In the Name of Arms: Cajoling Europe Into Cooperating on Defense

Written by | Wednesday, June 21st, 2017

The European Commission proposed two initiatives to persuade EU member states to cooperate more on defense and thus reduce waste in defense research and procurement. Currently, the majority of EU countries buy most of their arms from national suppliers. They also have the tendency to spend the vast majority of their research budgets at home, which is a good way to shield indigenous industry from competition but a wasteful way to build armed forces. Importantly, the EU collectively spends about half of what the United States does on defense and can readily deploy only 3 percent of their armed forces.

These problems were recognized long ago and in 2011, the EU promised to “pool and share” arms purchases to increase efficiency. Faced with the dilemma of awarding part or all of a defense contract to a foreign bidder or supporting the industry at home, EU governments invariably opted for helping domestic industry. To motivate member states, the EU executive is now offering two types of financial incentives to reconsider.

One initiative that was launched this year offers direct grants to groups of at least 8 countries that choose to do research and development of military technology together. Another tool to pool money will be launched in 2019 to co-finance the development and purchase of promising new weapons systems if at least 3 countries join their forces.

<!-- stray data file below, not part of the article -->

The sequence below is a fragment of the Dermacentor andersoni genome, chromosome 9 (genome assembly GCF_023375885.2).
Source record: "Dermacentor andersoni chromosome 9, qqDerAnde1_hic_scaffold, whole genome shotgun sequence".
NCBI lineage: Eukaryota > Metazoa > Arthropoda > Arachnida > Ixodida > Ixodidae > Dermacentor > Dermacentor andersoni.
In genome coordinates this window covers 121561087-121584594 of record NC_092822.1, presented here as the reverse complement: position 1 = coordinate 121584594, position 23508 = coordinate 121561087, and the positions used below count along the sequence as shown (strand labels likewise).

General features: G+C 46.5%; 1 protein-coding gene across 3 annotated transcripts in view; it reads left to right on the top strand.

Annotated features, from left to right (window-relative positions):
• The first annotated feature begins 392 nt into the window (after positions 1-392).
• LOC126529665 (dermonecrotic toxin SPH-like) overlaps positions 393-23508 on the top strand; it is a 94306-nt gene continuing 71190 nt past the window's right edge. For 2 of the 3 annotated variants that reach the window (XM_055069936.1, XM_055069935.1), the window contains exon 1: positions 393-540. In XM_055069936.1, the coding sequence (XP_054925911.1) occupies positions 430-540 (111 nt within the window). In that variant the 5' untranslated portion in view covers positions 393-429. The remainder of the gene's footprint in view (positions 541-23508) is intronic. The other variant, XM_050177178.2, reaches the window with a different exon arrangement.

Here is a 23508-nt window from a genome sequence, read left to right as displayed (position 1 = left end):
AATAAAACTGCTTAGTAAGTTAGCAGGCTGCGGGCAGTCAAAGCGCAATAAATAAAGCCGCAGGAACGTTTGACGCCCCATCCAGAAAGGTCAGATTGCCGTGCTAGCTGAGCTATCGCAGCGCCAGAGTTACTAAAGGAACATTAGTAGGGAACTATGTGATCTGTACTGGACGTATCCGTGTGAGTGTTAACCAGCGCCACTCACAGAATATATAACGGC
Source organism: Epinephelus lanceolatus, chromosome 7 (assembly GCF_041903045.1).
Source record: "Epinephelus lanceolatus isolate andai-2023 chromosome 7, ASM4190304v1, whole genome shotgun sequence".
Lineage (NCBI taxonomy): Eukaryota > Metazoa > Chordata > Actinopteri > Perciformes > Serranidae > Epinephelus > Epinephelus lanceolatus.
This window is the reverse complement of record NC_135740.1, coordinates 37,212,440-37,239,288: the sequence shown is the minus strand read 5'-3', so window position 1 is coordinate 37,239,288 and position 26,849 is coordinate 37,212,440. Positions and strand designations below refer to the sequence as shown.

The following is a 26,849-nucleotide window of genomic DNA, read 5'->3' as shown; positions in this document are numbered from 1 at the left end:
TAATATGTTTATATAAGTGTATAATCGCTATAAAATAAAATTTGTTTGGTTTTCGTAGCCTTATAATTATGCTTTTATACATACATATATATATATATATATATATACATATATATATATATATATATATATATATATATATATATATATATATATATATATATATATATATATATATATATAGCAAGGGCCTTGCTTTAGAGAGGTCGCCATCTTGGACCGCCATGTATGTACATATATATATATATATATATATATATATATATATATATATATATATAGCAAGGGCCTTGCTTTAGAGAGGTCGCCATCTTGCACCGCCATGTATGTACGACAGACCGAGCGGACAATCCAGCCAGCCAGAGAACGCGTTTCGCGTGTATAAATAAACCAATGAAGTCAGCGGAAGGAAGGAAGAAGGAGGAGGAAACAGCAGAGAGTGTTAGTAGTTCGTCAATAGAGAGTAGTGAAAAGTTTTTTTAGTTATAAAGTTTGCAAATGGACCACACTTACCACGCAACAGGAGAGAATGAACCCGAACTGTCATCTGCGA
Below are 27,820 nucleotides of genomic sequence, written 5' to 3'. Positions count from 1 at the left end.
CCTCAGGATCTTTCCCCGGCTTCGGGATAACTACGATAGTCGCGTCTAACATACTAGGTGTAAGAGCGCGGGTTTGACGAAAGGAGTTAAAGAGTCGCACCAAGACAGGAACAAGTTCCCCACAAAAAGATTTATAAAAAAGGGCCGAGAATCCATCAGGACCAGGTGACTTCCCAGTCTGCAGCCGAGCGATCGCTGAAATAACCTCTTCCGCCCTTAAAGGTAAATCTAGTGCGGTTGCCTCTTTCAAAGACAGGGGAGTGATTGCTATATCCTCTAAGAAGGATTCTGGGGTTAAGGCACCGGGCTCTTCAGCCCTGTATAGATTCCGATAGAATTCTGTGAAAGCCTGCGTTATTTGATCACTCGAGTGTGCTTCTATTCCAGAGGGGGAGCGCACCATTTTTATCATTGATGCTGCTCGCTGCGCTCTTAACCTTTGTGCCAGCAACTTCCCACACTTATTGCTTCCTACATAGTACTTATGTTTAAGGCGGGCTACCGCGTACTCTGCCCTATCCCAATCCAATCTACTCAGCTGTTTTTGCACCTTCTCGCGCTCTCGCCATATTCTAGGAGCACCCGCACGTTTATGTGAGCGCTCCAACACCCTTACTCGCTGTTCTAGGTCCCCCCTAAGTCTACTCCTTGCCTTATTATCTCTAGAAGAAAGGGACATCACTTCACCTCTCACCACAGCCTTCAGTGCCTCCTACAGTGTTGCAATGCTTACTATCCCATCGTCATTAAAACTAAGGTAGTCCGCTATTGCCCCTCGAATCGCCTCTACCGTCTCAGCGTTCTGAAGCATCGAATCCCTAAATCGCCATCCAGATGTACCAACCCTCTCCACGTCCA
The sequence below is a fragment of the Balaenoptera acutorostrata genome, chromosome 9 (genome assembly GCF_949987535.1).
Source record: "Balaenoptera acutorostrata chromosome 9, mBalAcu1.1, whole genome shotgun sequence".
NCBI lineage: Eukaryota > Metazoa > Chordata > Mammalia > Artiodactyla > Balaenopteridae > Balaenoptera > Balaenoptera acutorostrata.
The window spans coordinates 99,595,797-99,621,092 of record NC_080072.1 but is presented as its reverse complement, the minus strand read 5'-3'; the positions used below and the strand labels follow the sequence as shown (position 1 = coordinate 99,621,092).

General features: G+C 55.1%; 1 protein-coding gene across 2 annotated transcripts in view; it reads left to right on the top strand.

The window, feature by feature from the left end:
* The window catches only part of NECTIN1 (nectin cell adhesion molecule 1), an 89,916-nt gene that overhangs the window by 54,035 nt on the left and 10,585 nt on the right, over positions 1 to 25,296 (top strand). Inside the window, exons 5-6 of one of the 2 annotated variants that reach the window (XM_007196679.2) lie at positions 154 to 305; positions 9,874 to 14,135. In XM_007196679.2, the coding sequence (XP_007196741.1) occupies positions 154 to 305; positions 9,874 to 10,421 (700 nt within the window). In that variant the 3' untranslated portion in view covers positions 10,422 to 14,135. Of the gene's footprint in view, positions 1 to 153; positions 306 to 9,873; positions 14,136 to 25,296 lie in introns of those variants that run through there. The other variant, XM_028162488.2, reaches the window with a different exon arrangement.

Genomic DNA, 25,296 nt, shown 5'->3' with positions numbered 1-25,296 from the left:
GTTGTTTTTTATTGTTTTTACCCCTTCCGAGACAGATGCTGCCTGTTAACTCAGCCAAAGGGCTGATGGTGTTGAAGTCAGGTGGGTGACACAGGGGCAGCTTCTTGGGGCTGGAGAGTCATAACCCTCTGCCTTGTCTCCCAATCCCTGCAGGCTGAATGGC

The Commission hopes that governments will find the cash offer attractive enough, which will prompt them to abandon their protectionist stance. Despite the promise of €5.5 billion, the actual amounts committed are much more modest. The total sum of funding set aside for research grants this year is €25 million, a small fraction of the cumulative €8.8 billion ($9.9 billion) that EU countries spent on defense research and development in 2014. However, the amounts allocated to development of promising prototypes are bigger: €500 million ($563 million) for both 2019 and 2020, although compared with total EU spending on defense investment – €34 billion ($38 billion) in 2014 – the money is relatively modest.

The European Commission says that the current funding is just for a start and it already plans to quadruple the money after 2020. The plan is to increase funds for joint military research 20 times the same year but EU spending planned 7 years ahead of time and the current period ends in 2020 and nothing has been planned beyond that horizon yet. Moreover, with the UK leaving the EU, there will be less money available.

The Commission is trying hard to motivate EU countries and is right to focus on positive incentives. Financial inducements could prove effective and with EU cash on the table, defense and finance ministers will have a powerful reason to avoid the less efficient national procurement and promote collaboration.

‘Cajoling Europe Into Cooperating on Defense’ – Op-Ed by Tomáš Valášek – Carnegie Europe.

(The Op-Ed can be downloaded here)


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